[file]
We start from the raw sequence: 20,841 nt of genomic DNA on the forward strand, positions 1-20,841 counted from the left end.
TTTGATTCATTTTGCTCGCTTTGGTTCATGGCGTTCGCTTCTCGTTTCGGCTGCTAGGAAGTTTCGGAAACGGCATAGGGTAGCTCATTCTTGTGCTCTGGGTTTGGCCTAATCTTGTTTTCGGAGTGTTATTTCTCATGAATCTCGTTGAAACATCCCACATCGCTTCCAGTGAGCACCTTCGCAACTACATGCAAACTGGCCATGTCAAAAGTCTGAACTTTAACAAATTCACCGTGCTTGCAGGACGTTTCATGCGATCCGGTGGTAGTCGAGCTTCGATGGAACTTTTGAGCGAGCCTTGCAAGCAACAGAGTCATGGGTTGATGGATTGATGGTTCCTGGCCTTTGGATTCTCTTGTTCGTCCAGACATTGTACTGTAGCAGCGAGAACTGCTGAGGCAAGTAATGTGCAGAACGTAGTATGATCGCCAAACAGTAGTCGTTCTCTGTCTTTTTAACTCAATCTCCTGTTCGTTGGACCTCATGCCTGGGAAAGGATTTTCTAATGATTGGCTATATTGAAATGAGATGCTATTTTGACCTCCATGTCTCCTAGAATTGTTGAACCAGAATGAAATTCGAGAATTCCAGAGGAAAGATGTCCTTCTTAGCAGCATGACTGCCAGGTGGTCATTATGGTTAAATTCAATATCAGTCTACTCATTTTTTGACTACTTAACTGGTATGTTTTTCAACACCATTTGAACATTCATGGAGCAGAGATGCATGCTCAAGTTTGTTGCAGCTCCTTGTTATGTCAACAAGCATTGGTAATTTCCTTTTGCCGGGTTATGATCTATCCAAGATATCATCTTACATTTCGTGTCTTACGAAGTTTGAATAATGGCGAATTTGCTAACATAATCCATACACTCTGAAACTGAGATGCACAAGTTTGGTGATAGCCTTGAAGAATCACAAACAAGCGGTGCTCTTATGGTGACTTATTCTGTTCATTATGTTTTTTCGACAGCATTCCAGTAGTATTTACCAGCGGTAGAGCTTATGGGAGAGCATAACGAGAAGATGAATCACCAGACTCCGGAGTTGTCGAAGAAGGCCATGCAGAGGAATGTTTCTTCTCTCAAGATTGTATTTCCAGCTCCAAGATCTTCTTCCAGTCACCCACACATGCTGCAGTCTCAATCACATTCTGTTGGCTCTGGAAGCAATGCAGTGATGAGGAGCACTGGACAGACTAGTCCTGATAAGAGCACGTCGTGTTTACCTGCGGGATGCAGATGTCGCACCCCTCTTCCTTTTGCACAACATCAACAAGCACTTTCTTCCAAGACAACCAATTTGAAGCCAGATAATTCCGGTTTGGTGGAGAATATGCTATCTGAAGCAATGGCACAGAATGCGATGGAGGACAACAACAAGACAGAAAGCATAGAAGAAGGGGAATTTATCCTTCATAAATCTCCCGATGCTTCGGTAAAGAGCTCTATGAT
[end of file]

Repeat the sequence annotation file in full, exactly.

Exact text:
We start from the raw sequence: 20,841 nt of genomic DNA on the forward strand, positions 1-20,841 counted from the left end.
TTTGATTCATTTTGCTCGCTTTGGTTCATGGCGTTCGCTTCTCGTTTCGGCTGCTAGGAAGTTTCGGAAACGGCATAGGGTAGCTCATTCTTGTGCTCTGGGTTTGGCCTAATCTTGTTTTCGGAGTGTTATTTCTCATGAATCTCGTTGAAACATCCCACATCGCTTCCAGTGAGCACCTTCGCAACTACATGCAAACTGGCCATGTCAAAAGTCTGAACTTTAACAAATTCACCGTGCTTGCAGGACGTTTCATGCGATCCGGTGGTAGTCGAGCTTCGATGGAACTTTTGAGCGAGCCTTGCAAGCAACAGAGTCATGGGTTGATGGATTGATGGTTCCTGGCCTTTGGATTCTCTTGTTCGTCCAGACATTGTACTGTAGCAGCGAGAACTGCTGAGGCAAGTAATGTGCAGAACGTAGTATGATCGCCAAACAGTAGTCGTTCTCTGTCTTTTTAACTCAATCTCCTGTTCGTTGGACCTCATGCCTGGGAAAGGATTTTCTAATGATTGGCTATATTGAAATGAGATGCTATTTTGACCTCCATGTCTCCTAGAATTGTTGAACCAGAATGAAATTCGAGAATTCCAGAGGAAAGATGTCCTTCTTAGCAGCATGACTGCCAGGTGGTCATTATGGTTAAATTCAATATCAGTCTACTCATTTTTTGACTACTTAACTGGTATGTTTTTCAACACCATTTGAACATTCATGGAGCAGAGATGCATGCTCAAGTTTGTTGCAGCTCCTTGTTATGTCAACAAGCATTGGTAATTTCCTTTTGCCGGGTTATGATCTATCCAAGATATCATCTTACATTTCGTGTCTTACGAAGTTTGAATAATGGCGAATTTGCTAACATAATCCATACACTCTGAAACTGAGATGCACAAGTTTGGTGATAGCCTTGAAGAATCACAAACAAGCGGTGCTCTTATGGTGACTTATTCTGTTCATTATGTTTTTTCGACAGCATTCCAGTAGTATTTACCAGCGGTAGAGCTTATGGGAGAGCATAACGAGAAGATGAATCACCAGACTCCGGAGTTGTCGAAGAAGGCCATGCAGAGGAATGTTTCTTCTCTCAAGATTGTATTTCCAGCTCCAAGATCTTCTTCCAGTCACCCACACATGCTGCAGTCTCAATCACATTCTGTTGGCTCTGGAAGCAATGCAGTGATGAGGAGCACTGGACAGACTAGTCCTGATAAGAGCACGTCGTGTTTACCTGCGGGATGCAGATGTCGCACCCCTCTTCCTTTTGCACAACATCAACAAGCACTTTCTTCCAAGACAACCAATTTGAAGCCAGATAATTCCGGTTTGGTGGAGAATATGCTATCTGAAGCAATGGCACAGAATGCGATGGAGGACAACAACAAGACAGAAAGCATAGAAGAAGGGGAATTTATCCTTCATAAATCTCCCGATGCTTCGGTAAAGAGCTCTATGAT